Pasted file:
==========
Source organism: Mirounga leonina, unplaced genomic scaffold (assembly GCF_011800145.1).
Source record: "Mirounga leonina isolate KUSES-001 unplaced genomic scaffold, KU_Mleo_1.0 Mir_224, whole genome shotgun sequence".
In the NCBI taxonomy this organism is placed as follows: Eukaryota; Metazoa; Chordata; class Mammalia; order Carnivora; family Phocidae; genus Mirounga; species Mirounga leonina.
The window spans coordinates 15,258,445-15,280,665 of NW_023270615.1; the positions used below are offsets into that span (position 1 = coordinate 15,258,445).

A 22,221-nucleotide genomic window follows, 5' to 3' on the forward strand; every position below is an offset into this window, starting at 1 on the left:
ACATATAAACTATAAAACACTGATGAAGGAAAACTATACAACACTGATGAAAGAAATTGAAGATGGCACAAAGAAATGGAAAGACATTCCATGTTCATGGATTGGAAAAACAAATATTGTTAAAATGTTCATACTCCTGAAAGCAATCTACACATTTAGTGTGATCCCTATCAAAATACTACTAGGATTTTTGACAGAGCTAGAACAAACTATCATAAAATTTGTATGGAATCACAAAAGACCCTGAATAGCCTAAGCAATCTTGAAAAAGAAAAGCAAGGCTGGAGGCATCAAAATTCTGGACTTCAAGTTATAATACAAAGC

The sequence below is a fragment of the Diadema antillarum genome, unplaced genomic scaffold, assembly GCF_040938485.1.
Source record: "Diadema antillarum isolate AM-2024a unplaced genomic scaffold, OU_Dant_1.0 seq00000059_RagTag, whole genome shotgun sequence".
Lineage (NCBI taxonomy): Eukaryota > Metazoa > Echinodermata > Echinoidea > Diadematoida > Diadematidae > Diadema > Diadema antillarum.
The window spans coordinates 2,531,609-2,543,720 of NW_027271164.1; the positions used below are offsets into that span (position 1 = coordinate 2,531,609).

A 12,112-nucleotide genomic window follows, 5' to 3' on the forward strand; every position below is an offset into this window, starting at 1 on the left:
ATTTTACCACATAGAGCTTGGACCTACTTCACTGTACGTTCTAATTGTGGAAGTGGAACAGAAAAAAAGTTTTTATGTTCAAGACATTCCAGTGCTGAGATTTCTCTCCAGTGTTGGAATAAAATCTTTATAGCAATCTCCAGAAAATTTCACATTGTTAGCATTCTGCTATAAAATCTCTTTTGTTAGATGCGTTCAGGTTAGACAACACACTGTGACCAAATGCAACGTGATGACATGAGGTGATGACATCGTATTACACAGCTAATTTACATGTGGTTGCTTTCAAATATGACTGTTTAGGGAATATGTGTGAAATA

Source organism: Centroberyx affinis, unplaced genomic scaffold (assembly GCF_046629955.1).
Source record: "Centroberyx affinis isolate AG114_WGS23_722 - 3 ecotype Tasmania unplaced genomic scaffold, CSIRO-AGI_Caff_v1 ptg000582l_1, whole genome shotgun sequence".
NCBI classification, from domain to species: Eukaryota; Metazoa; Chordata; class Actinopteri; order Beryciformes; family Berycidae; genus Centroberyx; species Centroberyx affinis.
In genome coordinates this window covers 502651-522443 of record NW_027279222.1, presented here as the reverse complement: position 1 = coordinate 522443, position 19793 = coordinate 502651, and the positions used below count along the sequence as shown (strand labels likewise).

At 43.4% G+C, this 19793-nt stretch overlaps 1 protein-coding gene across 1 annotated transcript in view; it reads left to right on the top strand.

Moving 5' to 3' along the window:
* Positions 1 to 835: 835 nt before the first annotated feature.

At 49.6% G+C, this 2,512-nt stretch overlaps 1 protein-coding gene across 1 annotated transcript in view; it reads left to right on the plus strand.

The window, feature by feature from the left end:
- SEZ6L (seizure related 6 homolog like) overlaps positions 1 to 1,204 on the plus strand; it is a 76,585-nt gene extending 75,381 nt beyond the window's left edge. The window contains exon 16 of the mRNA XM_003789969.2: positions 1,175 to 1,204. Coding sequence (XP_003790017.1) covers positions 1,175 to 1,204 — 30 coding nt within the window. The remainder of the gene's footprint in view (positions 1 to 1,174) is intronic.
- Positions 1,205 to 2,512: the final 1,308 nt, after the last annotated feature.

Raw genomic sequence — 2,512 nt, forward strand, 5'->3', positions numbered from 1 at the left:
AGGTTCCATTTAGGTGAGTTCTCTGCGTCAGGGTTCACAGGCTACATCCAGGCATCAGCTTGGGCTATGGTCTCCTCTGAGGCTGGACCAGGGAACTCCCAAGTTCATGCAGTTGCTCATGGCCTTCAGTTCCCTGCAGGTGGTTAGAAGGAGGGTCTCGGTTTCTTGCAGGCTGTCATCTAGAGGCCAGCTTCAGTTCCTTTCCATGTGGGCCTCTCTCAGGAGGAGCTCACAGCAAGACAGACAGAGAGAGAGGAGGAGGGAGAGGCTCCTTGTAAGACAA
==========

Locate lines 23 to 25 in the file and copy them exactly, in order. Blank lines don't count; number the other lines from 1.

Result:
- Positions 1,205 to 2,512: the final 1,308 nt, after the last annotated feature.

Raw genomic sequence — 2,512 nt, forward strand, 5'->3', positions numbered from 1 at the left:
AGGTTCCATTTAGGTGAGTTCTCTGCGTCAGGGTTCACAGGCTACATCCAGGCATCAGCTTGGGCTATGGTCTCCTCTGAGGCTGGACCAGGGAACTCCCAAGTTCATGCAGTTGCTCATGGCCTTCAGTTCCCTGCAGGTGGTTAGAAGGAGGGTCTCGGTTTCTTGCAGGCTGTCATCTAGAGGCCAGCTTCAGTTCCTTTCCATGTGGGCCTCTCTCAGGAGGAGCTCACAGCAAGACAGACAGAGAGAGAGGAGGAGGGAGAGGCTCCTTGTAAGACAA